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f3: Identification of S-phase NPC nuclei by PCNA immunostaining.(a, b, c, d) Pax6 (magenta) or Tbr2 (magenta), PCNA (blue) and DAPI staining (c, d, white). Individual nuclei indicated by arrowheads in (a) and (b) are shown at higher magnification in (c) and (d), respectively; white arrowheads, S-phase nuclei showing punctate PCNA immunoreactivity; yellow arrowheads, G1- or G2-phase nuclei showing homogeneous PCNA immunoreactivity. All Pax6+ nuclei (a) and all Tbr2+ nuclei (b) that show punctate PCNA immunoreactivity are indicated by white dots in the respective right panel. Scale bars, 50 μm (a, b) and 10 μm (c, d). (e) Percentage of AP and BP nuclei that are in S-phase as revealed by PCNA immunostaining. Data show the percentage value of (BP) total Tbr2+ nuclei in VZ+SVZ showing punctate PCNA immunoreactivity, corrected for the contribution of neurons, and of (AP) total Pax6+ nuclei in VZ+SVZ showing punctate PCNA immunoreactivity, corrected for the contribution of BPs, and are the mean of four 225-μm-wide fields, each from a different brain and litter; error bars indicate s.d.; **P<0.01. (a–e) Images in (a–d) and data in (e) are from embryos subjected to cumulative EdU labelling for 5 and 3–9 h, respectively.

Mentions: We sought to corroborate the difference between APs and BPs with regard to the S-phase proportion relative to the total cell cycle by determining the proportion of NPCs in S-phase using an independent method, that is, proliferating cell nuclear antigen (PCNA) immunostaining. Cell nuclei in S-phase typically exhibit a punctate pattern of PCNA immunoreactivity, which reflects sites of DNA replication, whereas nuclei in G1 and G2 show diffuse PCNA immunoreactivity (Fig. 3a–d)3738. Determination of the percentage of Pax6+ (Fig. 3a) and Tbr2+ (Fig. 3b) nuclei in S-phase by PCNA immunostaining, together with correction for the contribution of neurons to the Tbr2+ nuclei and of BPs to the Pax6+ nuclei (Fig. 1b,g) as described in the Methods, allowed us to calculate the percentage of APs and BPs in S-phase (30±4 and 14±4%, respectively; Fig. 3e). Very similar data to that shown in Figure 3e (EdU-labelled samples) were obtained when embryos not exposed to EdU were analysed (APs 26±6% (n=3); BPs 12–14% (n=2)). These data compare well with the mean proportion of NPCs in S-phase as determined from the intercept of the cumulative EdU-labelling curves with the y axis (Fig. 2e).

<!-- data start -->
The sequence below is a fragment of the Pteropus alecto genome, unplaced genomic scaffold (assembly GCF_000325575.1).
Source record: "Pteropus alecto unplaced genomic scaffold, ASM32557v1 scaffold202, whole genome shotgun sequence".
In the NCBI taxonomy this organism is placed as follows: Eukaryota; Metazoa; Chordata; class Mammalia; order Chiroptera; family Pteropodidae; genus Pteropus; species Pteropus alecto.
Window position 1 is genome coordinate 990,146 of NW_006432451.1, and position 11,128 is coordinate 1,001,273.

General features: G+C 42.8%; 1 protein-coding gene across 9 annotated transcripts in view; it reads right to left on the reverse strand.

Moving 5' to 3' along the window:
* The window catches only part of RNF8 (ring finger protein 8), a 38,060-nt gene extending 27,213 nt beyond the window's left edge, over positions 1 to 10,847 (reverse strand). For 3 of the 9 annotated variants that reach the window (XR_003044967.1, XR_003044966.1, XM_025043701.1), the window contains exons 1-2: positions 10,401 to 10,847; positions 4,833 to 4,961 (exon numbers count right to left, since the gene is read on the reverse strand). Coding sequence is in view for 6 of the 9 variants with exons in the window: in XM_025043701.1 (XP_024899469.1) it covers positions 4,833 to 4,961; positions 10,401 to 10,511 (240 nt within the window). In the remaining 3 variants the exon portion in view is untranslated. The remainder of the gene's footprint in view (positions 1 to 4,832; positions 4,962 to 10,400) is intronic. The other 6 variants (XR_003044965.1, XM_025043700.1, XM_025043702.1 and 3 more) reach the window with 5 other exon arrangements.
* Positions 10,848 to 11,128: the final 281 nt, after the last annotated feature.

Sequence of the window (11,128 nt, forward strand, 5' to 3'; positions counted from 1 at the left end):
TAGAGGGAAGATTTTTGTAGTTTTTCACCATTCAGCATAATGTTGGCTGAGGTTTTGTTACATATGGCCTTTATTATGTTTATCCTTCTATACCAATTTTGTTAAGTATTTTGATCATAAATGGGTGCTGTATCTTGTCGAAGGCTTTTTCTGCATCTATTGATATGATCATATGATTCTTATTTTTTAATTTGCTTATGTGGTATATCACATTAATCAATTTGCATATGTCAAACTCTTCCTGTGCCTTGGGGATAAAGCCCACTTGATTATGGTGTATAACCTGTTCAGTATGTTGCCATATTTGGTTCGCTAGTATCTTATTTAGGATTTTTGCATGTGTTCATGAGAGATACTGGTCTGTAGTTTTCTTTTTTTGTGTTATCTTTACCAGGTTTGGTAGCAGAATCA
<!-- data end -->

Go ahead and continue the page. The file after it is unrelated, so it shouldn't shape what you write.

Neural stem and progenitor cells shorten S-phase on commitment to neuron production.

Arai Y, Pulvers JN, Haffner C, Schilling B, Nüsslein I, Calegari F, Huttner WB - Nat Commun (2011)

Identification of S-phase NPC nuclei by PCNA immunostaining.(a, b, c, d) Pax6 (magenta) or Tbr2 (magenta), PCNA (blue) and DAPI staining (c, d, white). Individual nuclei indicated by arrowheads in (a) and (b) are shown at higher magnification in (c) and (d), respectively; white arrowheads, S-phase nuclei showing punctate PCNA immunoreactivity; yellow arrowheads, G1- or G2-phase nuclei showing homogeneous PCNA immunoreactivity. All Pax6+ nuclei (a) and all Tbr2+ nuclei (b) that show punctate PCNA immunoreactivity are indicated by white dots in the respective right panel. Scale bars, 50 μm (a, b) and 10 μm (c, d). (e) Percentage of AP and BP nuclei that are in S-phase as revealed by PCNA immunostaining. Data show the percentage value of (BP) total Tbr2+ nuclei in VZ+SVZ showing punctate PCNA immunoreactivity, corrected for the contribution of neurons, and of (AP) total Pax6+ nuclei in VZ+SVZ showing punctate PCNA immunoreactivity, corrected for the contribution of BPs, and are the mean of four 225-μm-wide fields, each from a different brain and litter; error bars indicate s.d.; **P<0.01. (a–e) Images in (a–d) and data in (e) are from embryos subjected to cumulative EdU labelling for 5 and 3–9 h, respectively.